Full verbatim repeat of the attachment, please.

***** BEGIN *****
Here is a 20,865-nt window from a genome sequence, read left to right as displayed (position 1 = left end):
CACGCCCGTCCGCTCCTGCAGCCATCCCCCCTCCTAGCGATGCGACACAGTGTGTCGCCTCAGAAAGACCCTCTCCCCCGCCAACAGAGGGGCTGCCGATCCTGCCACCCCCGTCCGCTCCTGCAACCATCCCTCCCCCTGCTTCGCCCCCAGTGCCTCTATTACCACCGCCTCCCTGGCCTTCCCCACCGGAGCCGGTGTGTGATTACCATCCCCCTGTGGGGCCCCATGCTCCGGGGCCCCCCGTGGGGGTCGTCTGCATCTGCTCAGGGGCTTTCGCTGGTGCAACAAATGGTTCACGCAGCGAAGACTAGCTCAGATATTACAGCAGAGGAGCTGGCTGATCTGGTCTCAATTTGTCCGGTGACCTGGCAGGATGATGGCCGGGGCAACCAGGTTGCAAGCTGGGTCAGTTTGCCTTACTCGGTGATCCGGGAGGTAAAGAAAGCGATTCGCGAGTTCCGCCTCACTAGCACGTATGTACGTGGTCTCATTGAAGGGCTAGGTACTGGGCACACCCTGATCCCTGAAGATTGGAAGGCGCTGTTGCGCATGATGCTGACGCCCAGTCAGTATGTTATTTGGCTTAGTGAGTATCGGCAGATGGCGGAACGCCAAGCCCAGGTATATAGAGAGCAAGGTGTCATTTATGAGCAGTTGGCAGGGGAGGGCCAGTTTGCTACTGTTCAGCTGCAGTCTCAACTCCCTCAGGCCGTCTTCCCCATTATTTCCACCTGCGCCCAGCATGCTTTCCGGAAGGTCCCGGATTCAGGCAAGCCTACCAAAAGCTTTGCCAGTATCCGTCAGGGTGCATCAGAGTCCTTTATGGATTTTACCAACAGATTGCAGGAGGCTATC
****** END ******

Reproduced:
Here is a 20,865-nt window from a genome sequence, read left to right as displayed (position 1 = left end):
CACGCCCGTCCGCTCCTGCAGCCATCCCCCCTCCTAGCGATGCGACACAGTGTGTCGCCTCAGAAAGACCCTCTCCCCCGCCAACAGAGGGGCTGCCGATCCTGCCACCCCCGTCCGCTCCTGCAACCATCCCTCCCCCTGCTTCGCCCCCAGTGCCTCTATTACCACCGCCTCCCTGGCCTTCCCCACCGGAGCCGGTGTGTGATTACCATCCCCCTGTGGGGCCCCATGCTCCGGGGCCCCCCGTGGGGGTCGTCTGCATCTGCTCAGGGGCTTTCGCTGGTGCAACAAATGGTTCACGCAGCGAAGACTAGCTCAGATATTACAGCAGAGGAGCTGGCTGATCTGGTCTCAATTTGTCCGGTGACCTGGCAGGATGATGGCCGGGGCAACCAGGTTGCAAGCTGGGTCAGTTTGCCTTACTCGGTGATCCGGGAGGTAAAGAAAGCGATTCGCGAGTTCCGCCTCACTAGCACGTATGTACGTGGTCTCATTGAAGGGCTAGGTACTGGGCACACCCTGATCCCTGAAGATTGGAAGGCGCTGTTGCGCATGATGCTGACGCCCAGTCAGTATGTTATTTGGCTTAGTGAGTATCGGCAGATGGCGGAACGCCAAGCCCAGGTATATAGAGAGCAAGGTGTCATTTATGAGCAGTTGGCAGGGGAGGGCCAGTTTGCTACTGTTCAGCTGCAGTCTCAACTCCCTCAGGCCGTCTTCCCCATTATTTCCACCTGCGCCCAGCATGCTTTCCGGAAGGTCCCGGATTCAGGCAAGCCTACCAAAAGCTTTGCCAGTATCCGTCAGGGTGCATCAGAGTCCTTTATGGATTTTACCAACAGATTGCAGGAGGCTATC